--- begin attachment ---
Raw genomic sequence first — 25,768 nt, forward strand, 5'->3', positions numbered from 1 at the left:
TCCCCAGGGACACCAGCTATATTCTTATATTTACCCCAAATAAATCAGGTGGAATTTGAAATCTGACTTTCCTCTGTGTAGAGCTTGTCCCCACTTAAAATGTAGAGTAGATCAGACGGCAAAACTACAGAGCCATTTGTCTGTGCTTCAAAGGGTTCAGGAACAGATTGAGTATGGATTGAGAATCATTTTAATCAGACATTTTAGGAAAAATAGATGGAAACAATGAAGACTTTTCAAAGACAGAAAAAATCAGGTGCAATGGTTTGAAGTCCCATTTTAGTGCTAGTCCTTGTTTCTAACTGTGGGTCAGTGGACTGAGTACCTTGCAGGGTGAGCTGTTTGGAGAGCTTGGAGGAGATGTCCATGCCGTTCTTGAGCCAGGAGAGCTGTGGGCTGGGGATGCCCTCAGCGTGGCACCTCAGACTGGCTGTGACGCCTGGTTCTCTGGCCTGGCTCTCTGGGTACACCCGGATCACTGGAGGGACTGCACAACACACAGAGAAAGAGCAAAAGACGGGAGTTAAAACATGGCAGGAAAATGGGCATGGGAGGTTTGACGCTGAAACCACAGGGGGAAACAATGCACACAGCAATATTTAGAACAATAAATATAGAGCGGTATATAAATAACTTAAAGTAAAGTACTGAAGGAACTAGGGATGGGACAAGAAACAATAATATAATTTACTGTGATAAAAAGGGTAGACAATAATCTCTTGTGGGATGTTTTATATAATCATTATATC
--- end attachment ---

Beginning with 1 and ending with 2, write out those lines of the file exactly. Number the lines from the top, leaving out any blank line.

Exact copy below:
Raw genomic sequence first — 25,768 nt, forward strand, 5'->3', positions numbered from 1 at the left:
TCCCCAGGGACACCAGCTATATTCTTATATTTACCCCAAATAAATCAGGTGGAATTTGAAATCTGACTTTCCTCTGTGTAGAGCTTGTCCCCACTTAAAATGTAGAGTAGATCAGACGGCAAAACTACAGAGCCATTTGTCTGTGCTTCAAAGGGTTCAGGAACAGATTGAGTATGGATTGAGAATCATTTTAATCAGACATTTTAGGAAAAATAGATGGAAACAATGAAGACTTTTCAAAGACAGAAAAAATCAGGTGCAATGGTTTGAAGTCCCATTTTAGTGCTAGTCCTTGTTTCTAACTGTGGGTCAGTGGACTGAGTACCTTGCAGGGTGAGCTGTTTGGAGAGCTTGGAGGAGATGTCCATGCCGTTCTTGAGCCAGGAGAGCTGTGGGCTGGGGATGCCCTCAGCGTGGCACCTCAGACTGGCTGTGACGCCTGGTTCTCTGGCCTGGCTCTCTGGGTACACCCGGATCACTGGAGGGACTGCACAACACACAGAGAAAGAGCAAAAGACGGGAGTTAAAACATGGCAGGAAAATGGGCATGGGAGGTTTGACGCTGAAACCACAGGGGGAAACAATGCACACAGCAATATTTAGAACAATAAATATAGAGCGGTATATAAATAACTTAAAGTAAAGTACTGAAGGAACTAGGGATGGGACAAGAAACAATAATATAATTTACTGTGATAAAAAGGGTAGACAATAATCTCTTGTGGGATGTTTTATATAATCATTATATC